Learning Freak

Programming Learning Journey

Time to Learn the New Way: My First IT Internship

/ Category: Web and Mobile Development

During the Django Girls workshop, I talked to the owner of Deployed.pl, one of the sponsoring companies, about what they did and what possibilities they offered to junior developers. After a quick chat and viewing my portfolio on Github they offered me an internship, so I could see myself how they worked and have a try in the IT industry. The intership took almost 4 months and was divided into two distinguishable parts with an interview in the middle. Below I'm presenting briefly what I've learned and my impressions.

First part

For the first 2 months I worked from home and was asked to implement some new features in their internal Django application. I received a few tasks via Gitlab and was asked firstly to design my solutions in UXPin and then to implement them. This way of working taught me how to cooperate with a team remotely, make reasonable Git commits, and submit merge requests. The key learning point was jQuery and AJAX. I had never used jQuery (or Java Script) before, but most of the solutions I proposed required using it ;) I had to implement the changes quickly, without spending too much time on learning basics and the topics I didn't need right then. I ended up reading a code of other developers and trying to understand it to the extent that I could implement something similar in my application. A very different learning approach than I had before.

Interview

After the first part, I was invited to the office for an interview and to meet the team for the first time. It definitely deserves a seperate blog post.

Second part

After the interview, I started working in the office with a team. My main task was to update Django from 1.8 to 1.10 for two of the company's applications. It was the first time I did this, so I spent some time reading Django documentation and fixing errors (they are not that scary after all!). Apart from finding newer versions or alternatives to required external applications, and introducing changes in the application's code, I had to understand and update the company's internal applications. It definitely helped me better understand Git and gain confidence using Gitlab and Github.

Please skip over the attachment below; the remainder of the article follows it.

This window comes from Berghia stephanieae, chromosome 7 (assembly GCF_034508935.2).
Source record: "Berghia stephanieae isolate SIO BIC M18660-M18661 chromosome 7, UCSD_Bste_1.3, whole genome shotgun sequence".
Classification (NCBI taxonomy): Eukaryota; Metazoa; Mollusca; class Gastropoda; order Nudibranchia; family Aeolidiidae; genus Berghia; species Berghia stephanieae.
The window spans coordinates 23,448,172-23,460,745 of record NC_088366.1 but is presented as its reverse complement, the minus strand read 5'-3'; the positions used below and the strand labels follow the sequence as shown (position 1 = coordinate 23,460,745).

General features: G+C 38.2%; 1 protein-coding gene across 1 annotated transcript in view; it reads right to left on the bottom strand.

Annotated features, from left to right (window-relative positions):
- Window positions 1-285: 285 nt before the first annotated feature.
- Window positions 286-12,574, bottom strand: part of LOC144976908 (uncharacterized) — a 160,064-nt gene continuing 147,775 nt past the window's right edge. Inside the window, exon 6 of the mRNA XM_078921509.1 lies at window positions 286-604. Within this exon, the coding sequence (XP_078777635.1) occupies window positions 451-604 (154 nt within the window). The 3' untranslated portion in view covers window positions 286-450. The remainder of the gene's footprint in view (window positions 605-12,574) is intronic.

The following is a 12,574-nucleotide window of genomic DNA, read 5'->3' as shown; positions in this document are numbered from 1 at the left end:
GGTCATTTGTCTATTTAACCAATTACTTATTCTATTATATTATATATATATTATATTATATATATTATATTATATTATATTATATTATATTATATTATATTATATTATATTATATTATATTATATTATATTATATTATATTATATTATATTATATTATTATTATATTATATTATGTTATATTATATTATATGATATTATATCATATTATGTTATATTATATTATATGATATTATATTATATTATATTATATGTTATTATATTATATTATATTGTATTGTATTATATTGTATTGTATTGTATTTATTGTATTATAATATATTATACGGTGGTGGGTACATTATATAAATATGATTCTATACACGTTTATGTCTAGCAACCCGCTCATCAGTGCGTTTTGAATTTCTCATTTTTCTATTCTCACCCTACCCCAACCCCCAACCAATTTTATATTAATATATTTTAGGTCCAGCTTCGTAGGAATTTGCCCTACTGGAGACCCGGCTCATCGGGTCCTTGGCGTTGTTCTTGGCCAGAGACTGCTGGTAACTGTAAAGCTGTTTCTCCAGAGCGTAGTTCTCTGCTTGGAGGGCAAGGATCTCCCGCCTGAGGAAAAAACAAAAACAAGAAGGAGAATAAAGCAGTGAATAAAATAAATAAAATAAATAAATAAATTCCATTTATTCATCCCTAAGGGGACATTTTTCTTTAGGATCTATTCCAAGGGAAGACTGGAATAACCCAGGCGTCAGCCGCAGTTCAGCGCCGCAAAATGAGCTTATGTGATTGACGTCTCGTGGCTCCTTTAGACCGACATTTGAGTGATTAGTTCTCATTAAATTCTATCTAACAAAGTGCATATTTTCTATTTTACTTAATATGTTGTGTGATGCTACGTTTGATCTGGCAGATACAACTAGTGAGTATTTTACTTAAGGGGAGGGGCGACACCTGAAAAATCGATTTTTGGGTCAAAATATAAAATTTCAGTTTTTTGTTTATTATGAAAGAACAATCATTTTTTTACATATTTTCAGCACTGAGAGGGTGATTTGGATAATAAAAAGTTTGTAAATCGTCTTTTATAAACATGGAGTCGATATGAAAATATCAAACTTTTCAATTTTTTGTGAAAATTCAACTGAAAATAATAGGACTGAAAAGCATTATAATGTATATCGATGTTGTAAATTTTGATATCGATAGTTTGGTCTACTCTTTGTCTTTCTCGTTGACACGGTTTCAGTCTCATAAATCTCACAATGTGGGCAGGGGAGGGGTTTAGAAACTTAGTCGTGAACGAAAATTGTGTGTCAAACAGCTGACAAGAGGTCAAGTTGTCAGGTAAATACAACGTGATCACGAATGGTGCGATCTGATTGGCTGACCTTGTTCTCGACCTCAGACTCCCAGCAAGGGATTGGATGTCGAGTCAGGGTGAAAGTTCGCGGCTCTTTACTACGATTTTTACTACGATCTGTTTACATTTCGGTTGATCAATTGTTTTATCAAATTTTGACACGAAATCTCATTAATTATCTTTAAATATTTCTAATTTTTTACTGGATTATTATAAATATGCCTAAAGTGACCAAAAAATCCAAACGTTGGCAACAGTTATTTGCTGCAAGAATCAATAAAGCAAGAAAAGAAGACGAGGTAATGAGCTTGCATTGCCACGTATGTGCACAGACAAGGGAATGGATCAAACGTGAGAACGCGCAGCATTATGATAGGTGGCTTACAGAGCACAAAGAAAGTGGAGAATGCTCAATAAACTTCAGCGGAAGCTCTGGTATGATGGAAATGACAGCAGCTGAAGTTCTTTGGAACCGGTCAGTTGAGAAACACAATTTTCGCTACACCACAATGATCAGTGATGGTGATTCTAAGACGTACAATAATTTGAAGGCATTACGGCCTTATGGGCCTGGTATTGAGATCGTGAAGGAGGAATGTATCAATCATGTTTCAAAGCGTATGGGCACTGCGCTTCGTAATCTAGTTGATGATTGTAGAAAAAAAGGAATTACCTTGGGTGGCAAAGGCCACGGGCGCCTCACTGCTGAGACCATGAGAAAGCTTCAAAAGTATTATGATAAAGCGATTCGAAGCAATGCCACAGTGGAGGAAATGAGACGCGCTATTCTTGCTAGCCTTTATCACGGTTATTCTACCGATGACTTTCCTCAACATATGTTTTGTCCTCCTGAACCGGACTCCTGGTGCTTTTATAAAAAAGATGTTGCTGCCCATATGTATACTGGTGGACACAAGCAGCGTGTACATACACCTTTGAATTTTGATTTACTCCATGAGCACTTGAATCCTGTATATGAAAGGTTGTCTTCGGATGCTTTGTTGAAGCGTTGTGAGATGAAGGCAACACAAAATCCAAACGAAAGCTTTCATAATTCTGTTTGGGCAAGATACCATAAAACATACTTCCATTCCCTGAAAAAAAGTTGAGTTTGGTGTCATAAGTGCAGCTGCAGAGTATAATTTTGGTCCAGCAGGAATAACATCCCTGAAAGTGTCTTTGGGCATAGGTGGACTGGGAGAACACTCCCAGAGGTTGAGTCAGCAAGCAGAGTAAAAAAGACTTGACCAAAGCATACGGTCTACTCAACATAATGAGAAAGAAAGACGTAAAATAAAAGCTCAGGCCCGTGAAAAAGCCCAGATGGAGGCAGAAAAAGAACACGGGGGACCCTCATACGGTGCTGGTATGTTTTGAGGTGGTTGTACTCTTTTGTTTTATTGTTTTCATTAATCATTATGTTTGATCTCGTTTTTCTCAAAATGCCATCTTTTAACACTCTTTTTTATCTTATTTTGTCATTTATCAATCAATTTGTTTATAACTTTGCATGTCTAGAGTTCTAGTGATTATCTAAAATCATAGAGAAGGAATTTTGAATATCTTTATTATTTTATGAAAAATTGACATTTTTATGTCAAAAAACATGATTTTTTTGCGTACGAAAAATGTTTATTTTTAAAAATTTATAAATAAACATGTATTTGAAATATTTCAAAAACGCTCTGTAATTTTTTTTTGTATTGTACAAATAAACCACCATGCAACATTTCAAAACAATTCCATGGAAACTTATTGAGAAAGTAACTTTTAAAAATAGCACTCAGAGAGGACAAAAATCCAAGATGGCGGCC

Besides Django updates, I had an opportunity to cooperate with 3 international clients. For one on them, I was a "project manager" in charge of managing the rollout of a web application. For two others, I was responsible for implementing bug fixes.

On the positive side

Thanks to the internship I had a chance to be a part of an IT Agile team and to see how they planned their tasks and organized their work during sprints. I learned the basics of the SCRUM methodology and led sprint retrospectives.

My tasks required understanding of at least 6 of the company's applications and it was the first time I dealt with projects that had so much code and were so diversified. It took me some time before I was able to see connections between projects' applications and understand how (and why) something worked.

When working with clients, experience gained in the HR department paid off. I quickly got settled into those tasks. After completing the internship, I even received a reference letter from one of the clients.

During those 4 months I further learned Python, Django, CSS, HTML and Git. I developed some basic understanding of jQuery and Java Script, and had a chance to use some new software, such as, PyCharm, Gitlab, Redmine, Jira and UXPin.

Final thoughts

In spite of a very positive general experience, there are a few things that could be changed to make it even better. Although I lived in the same city as the company's office, I met the team only after the first two months of my internship. During that time it was difficult to feel as part of a team. I felt more as during a very long job interview than an internship. Next time, if possible, I would seek to meet the team earlier, as it did speed up and improve communication in the second part of the internship.

During the whole time, we didn't set our expectations, learning goals, or time frames. These also weren't mentioned during the job interview. I was glad I learned new things, they were glad they had some help. But after the internship I had that feeling that I could learn more Python. Well, I didn't tell them, so they couldn't have guessed.

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